If you’ve been in a movie theater anytime in the last decade, you’ve probably seen those ads before the film reminding you that movie piracy is illegal. The Motion Picture Association of America hates it. They see people recording films in the theater as one of the biggest problems facing the industry. They even have a specific policy for how theaters should deal with pirates. Interestingly, the newest version of that policy was just released, and it’s actually slightly softer on the pirates.

The document, entitled Best Practices to Prevent Film Theft is a cooperative project between the MPAA and the National Association of Theater Owners, which actually uses the acronym NATO. While the majority of the overall rules have not changed, the document is noticeably softer in tone as compared to the 2014 version of the same document. Ideas that were written as things theaters "should" do are now simply suggestions of things they "may" do. At the top of this list, calling the cops. The 2014 document instructed theaters to call the police in the case that they apprehended a pirate in the theater and let the cops decide how to proceed. The new version simply states that calling the police is an option.
Theater managers have the option to immediately alert law enforcement authorities whenever they have clear indications that prohibited activity is taking place, or managers can the stop the activity without law enforcement assistance.

The other major change to the document is that a previously existing bounty program, which gave theater employees $500 every time they caught a movie pirate, has apparently been completely abolished. According to TorrentFreak, the web page that detailed the reward program is no longer viewable on the NATO website.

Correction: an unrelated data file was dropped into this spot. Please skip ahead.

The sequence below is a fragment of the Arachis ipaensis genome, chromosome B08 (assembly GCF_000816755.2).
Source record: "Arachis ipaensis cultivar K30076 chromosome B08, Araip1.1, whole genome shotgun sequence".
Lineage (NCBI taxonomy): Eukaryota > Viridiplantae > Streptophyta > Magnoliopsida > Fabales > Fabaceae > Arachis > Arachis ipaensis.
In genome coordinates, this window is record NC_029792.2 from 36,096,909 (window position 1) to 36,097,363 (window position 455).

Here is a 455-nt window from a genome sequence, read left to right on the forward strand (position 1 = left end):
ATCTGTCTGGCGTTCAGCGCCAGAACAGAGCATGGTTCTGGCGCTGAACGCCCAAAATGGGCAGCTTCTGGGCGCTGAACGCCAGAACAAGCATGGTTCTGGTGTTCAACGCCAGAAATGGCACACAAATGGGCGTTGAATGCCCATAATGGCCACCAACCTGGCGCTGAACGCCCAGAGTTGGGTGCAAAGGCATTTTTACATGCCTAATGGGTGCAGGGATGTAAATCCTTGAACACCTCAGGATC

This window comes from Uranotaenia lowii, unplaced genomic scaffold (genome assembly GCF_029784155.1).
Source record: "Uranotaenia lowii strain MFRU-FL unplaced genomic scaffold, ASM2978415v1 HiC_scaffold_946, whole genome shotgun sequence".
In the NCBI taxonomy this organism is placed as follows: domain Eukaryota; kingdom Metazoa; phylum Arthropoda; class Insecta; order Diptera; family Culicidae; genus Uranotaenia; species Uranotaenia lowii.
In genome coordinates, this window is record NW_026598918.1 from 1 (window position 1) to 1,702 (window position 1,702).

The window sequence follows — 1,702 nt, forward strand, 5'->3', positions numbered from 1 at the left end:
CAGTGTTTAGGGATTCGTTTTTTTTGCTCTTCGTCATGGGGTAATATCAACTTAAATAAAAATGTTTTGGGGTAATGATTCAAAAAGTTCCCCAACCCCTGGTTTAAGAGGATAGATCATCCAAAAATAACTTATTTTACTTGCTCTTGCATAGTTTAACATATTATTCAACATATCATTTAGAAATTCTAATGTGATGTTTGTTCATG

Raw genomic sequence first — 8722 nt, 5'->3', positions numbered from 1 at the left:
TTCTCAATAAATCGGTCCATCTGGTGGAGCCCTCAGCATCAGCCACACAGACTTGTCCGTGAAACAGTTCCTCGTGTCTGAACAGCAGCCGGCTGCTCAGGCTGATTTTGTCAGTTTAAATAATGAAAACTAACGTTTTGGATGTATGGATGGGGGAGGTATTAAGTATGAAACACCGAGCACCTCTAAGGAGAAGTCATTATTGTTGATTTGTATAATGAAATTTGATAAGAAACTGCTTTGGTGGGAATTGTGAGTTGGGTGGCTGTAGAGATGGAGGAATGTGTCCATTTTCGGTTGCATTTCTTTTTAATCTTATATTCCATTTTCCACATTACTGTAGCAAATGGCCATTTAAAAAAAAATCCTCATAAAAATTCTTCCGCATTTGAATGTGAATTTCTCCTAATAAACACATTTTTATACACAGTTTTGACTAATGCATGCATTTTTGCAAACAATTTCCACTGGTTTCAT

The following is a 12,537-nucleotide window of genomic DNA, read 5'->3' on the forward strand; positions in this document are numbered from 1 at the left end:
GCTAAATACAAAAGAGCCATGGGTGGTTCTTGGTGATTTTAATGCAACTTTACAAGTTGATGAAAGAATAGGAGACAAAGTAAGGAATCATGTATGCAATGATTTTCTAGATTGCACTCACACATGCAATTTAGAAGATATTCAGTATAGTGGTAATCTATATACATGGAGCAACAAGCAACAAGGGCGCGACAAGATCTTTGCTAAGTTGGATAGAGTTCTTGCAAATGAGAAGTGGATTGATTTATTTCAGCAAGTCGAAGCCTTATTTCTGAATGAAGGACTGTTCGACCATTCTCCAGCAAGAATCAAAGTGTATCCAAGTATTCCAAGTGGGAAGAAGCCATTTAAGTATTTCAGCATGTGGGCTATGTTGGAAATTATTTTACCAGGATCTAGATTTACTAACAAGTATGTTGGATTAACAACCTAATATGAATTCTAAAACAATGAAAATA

There’s no discussion of the reason for the changes within the document so it’s unknown what the reasons are behind this shift to a much lighter tone. The MPAA is certainly not looking to reduce the pressure on pirates overall, as they’re still filling suites against online streaming sites like Movietube. It may be that because of sites like that, which usually host much higher quality versions of the films, the issue of people recording with their cell phones just isn’t as big an issue as it once was, so efforts are being directed elsewhere. It could also be an attempt to help with image as the MPAA is not the most loved organization in the world.

It could also be theater owners assuming a bit more control over their theaters. Some owners may not have appreciated the more authoritarian aspect of the previous "best practices," instead wanting to handle any issues within their own theater their own way. This seems to be doing exactly that, giving the theater owners more power to make decisions.

What do you think of the changes? Is the MPAA actually beginning to see the light regarding piracy, or are they simply rearranging the deck chairs during a screening of Titanic.

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